DORTMUND, GERMANY — This week my husband, Jeremy Issacharoff, Israel’s Ambassador to Germany, and I were honored to attend a Stolpersteine (Stumbling Stone) ceremony in Dortmund, Germany in remembrance of my great-grandparents Rosa and Abraham Hacker. The ceremony, in which a brass plaque is embedded into the ground in front of where the Holocaust victims lived is inscribed with the name and life dates of victims of Nazi extermination or persecution.
Our daughter Ella joined us. She is one of many fourth generation descendants of Rosa and Abraham living now throughout the world, though none live in Germany.
I always knew that part of the reason I made my life in Israel was in some degree related to my family’s experiences in Europe. Having the opportunity to live in Berlin has only deepened my appreciation for the absolute necessity for the Jewish people to have their own homeland. Germany was certainly not Heimat (a homeland) for my relatives and the many others here who were profoundly affected by the Holocaust.
Growing up in New York City with my tight-knit survivor family there were so many intense first-person Holocaust stories swirling around the story of my great-grandparents was yet another tragedy that we had to contend with.
And then I found myself living in the country where their story took place, where my mother and grandmother were born and where my grandfather was raised. And thanks to Germany’s truly meticulous recordkeeping I was able to learn, in some detail, about much of their lives and death.
Abraham and Rosa were from Kolomyia, Galicia and moved to Dortmund at the turn of the century looking to this thriving industrial city to build a good and secure life like immigrants throughout the ages. Abraham lived and built a factory manufacturing brushes at 54 Leopoldstrasse, a building they owned. The couple raised five children here, my grandmother Dora, Carl, Klara, Berta, and Sara. My grandma recalled a wonderful life here, excellent German education in local schools, friends, a wedding that lasted 3 days. Her husband, my grandfather Saul was from Hamburg. His life ended when he was murdered and cremated in Auschwitz. Another sad story.
Aryanization and the anti-Jewish legislation in the early 1930s forced Abraham to “sell” his business. Understanding that Germany had become unwelcoming, all the Hacker children left the country before 1938, for America, Belgium, Brazil, and Holland—wherever they could get to as immigration regulations around the world tightened. Although they were begged by their children to join them, Abraham and Rosa, by then elderly, refused to leave their home. A close and loving family by all accounts, they were literally torn apart by the winds of war but surely none of them could have imagined the dystopian horror of what was to come.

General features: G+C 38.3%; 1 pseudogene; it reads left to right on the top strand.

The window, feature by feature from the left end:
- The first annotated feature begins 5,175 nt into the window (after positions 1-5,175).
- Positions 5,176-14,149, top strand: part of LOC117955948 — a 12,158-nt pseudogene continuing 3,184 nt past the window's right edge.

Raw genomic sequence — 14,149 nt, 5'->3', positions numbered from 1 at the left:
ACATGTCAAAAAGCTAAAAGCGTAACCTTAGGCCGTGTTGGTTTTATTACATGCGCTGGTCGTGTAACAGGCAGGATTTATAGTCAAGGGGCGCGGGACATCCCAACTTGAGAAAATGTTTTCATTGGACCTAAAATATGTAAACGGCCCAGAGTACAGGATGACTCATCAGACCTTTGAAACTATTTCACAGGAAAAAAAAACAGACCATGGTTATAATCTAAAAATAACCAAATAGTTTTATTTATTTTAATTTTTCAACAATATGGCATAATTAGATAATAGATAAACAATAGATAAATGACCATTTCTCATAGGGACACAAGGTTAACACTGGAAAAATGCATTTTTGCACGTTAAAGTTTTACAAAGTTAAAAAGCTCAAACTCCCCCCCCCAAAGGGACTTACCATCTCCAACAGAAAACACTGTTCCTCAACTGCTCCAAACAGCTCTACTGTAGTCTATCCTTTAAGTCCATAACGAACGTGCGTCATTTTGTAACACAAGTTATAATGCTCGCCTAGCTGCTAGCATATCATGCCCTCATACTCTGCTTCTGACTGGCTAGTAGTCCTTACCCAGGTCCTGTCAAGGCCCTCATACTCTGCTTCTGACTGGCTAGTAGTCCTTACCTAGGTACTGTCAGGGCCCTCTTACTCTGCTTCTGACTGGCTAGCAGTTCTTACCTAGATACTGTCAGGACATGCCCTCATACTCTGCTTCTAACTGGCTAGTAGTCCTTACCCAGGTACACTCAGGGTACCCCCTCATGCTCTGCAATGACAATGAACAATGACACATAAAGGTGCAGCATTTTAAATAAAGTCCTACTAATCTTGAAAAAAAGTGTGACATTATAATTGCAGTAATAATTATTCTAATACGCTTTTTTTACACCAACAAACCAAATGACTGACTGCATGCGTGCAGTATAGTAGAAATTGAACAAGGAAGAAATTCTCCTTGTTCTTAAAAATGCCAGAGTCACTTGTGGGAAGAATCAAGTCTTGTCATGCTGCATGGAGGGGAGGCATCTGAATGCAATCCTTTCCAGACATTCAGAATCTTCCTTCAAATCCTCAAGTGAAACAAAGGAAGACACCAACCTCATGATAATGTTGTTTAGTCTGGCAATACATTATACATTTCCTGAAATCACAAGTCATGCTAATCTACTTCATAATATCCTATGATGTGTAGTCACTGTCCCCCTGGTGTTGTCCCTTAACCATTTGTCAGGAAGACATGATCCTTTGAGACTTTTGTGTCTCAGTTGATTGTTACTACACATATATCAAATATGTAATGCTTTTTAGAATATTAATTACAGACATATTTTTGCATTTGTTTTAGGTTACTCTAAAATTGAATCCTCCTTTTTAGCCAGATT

On October 29, 1938 as part of the Polenaktion, the first forced expulsion of Jews originally from Poland living in the German Reich, Abraham and Rosa, were driven out of Dortmund by armed German guards with dogs and interned in dreadful conditions in Poland, close to the German border. In time they were somehow able to return to their home on Leopoldstrasse but they found their apartment had been looted either by local German militias or their neighbors during Kristallnacht in November 1938. All their personal belongings were stolen or destroyed. I have a list of the contents of their home, all the furniture, dinner, silverware and glassware sets for twenty-four, shabbat candlestick holders, photos. Clearly, they had a good and comfortable life in Dortmund.
It is said that Kristallnacht was a defining moment when it became clear that there would be widespread public support for the Nazi regime’s defamation and mistreatment of the Jews.
Abraham and Rosa found themselves without any rights. Abraham was arrested and they were subsequently confined to the Dortmund Jewish ghetto. Their last official address was on Parsevalstrasse where they were not allowed to use radios, telephones, or to be on the street without authorization. Rosa died there on December 2, 1941 at age 68. Abraham was deported and murdered in Theresienstadt on April 19, 1943. He was 76 years old.
When I came to Germany, three years ago I had expectations that it was a new time and that the country had truly moved forward. To a large extent I believe that is true. I have met so many engaging and inspiring people here in this beautiful country. People who have rebuilt Germany based on democratic ideals and reject the events of the not so distant past. People in government, in the NGO world and special ordinary citizens who are working hard in word and deed to maintain the progressive values that are by and large the norm. But clearly, much more work needs to be done. `
Since I have lived here there has been a rising tide of anti-Semitic sentiment, incidents and extreme violence that has been shocking to someone like me whose DNA is seared with the trauma of the Holocaust.
How can it be that in the year 2020 Germany Juden is a curse word in many of the playgrounds of the nation’s schools, and that it is literally dangerous to be an identifiable Jew in many German cities. That Jewish cemeteries are routinely desecrated, that not a year ago, Jews were almost massacred in a synagogue in Halle on our holiest day. That people serving in national institutions are adopting and advocating neo-Nazi ideology and even arming themselves to fight against “the other” in their own country.
Not a day goes by that I do not ponder these questions and challenges. Sometimes it just stops me in my tracks, especially when I happen upon a Stolpersteine. I hope that this and all the Stolpersteine plaques will continue to serve their purpose to make people stop, wonder, and help to remember a community who once lived among the German people’s own parents, grandparents and great-grandparents.
May the memory of Rosa and Abraham Hacker be a blessing.